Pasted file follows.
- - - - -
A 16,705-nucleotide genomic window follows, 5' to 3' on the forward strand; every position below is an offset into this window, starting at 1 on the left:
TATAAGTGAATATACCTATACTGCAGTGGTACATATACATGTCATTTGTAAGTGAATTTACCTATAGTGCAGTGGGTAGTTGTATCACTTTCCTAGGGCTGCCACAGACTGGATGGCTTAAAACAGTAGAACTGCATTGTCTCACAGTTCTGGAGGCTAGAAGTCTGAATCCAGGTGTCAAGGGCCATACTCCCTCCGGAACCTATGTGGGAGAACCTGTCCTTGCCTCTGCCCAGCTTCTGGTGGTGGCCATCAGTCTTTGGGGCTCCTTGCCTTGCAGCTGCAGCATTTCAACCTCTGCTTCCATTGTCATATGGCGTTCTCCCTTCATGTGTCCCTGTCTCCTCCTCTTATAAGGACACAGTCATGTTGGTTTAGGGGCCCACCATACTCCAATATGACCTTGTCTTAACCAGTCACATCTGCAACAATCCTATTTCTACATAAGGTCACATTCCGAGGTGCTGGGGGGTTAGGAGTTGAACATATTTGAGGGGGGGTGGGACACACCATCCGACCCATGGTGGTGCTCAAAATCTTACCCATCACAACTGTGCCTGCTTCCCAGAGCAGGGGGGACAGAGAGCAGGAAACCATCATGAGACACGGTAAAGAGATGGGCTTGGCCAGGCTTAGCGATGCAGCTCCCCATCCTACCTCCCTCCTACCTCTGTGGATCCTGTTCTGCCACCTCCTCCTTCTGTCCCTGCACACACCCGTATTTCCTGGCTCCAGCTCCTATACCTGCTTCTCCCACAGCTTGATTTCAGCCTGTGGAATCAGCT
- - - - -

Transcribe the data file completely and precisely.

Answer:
A 16,705-nucleotide genomic window follows, 5' to 3' on the forward strand; every position below is an offset into this window, starting at 1 on the left:
TATAAGTGAATATACCTATACTGCAGTGGTACATATACATGTCATTTGTAAGTGAATTTACCTATAGTGCAGTGGGTAGTTGTATCACTTTCCTAGGGCTGCCACAGACTGGATGGCTTAAAACAGTAGAACTGCATTGTCTCACAGTTCTGGAGGCTAGAAGTCTGAATCCAGGTGTCAAGGGCCATACTCCCTCCGGAACCTATGTGGGAGAACCTGTCCTTGCCTCTGCCCAGCTTCTGGTGGTGGCCATCAGTCTTTGGGGCTCCTTGCCTTGCAGCTGCAGCATTTCAACCTCTGCTTCCATTGTCATATGGCGTTCTCCCTTCATGTGTCCCTGTCTCCTCCTCTTATAAGGACACAGTCATGTTGGTTTAGGGGCCCACCATACTCCAATATGACCTTGTCTTAACCAGTCACATCTGCAACAATCCTATTTCTACATAAGGTCACATTCCGAGGTGCTGGGGGGTTAGGAGTTGAACATATTTGAGGGGGGGTGGGACACACCATCCGACCCATGGTGGTGCTCAAAATCTTACCCATCACAACTGTGCCTGCTTCCCAGAGCAGGGGGGACAGAGAGCAGGAAACCATCATGAGACACGGTAAAGAGATGGGCTTGGCCAGGCTTAGCGATGCAGCTCCCCATCCTACCTCCCTCCTACCTCTGTGGATCCTGTTCTGCCACCTCCTCCTTCTGTCCCTGCACACACCCGTATTTCCTGGCTCCAGCTCCTATACCTGCTTCTCCCACAGCTTGATTTCAGCCTGTGGAATCAGCT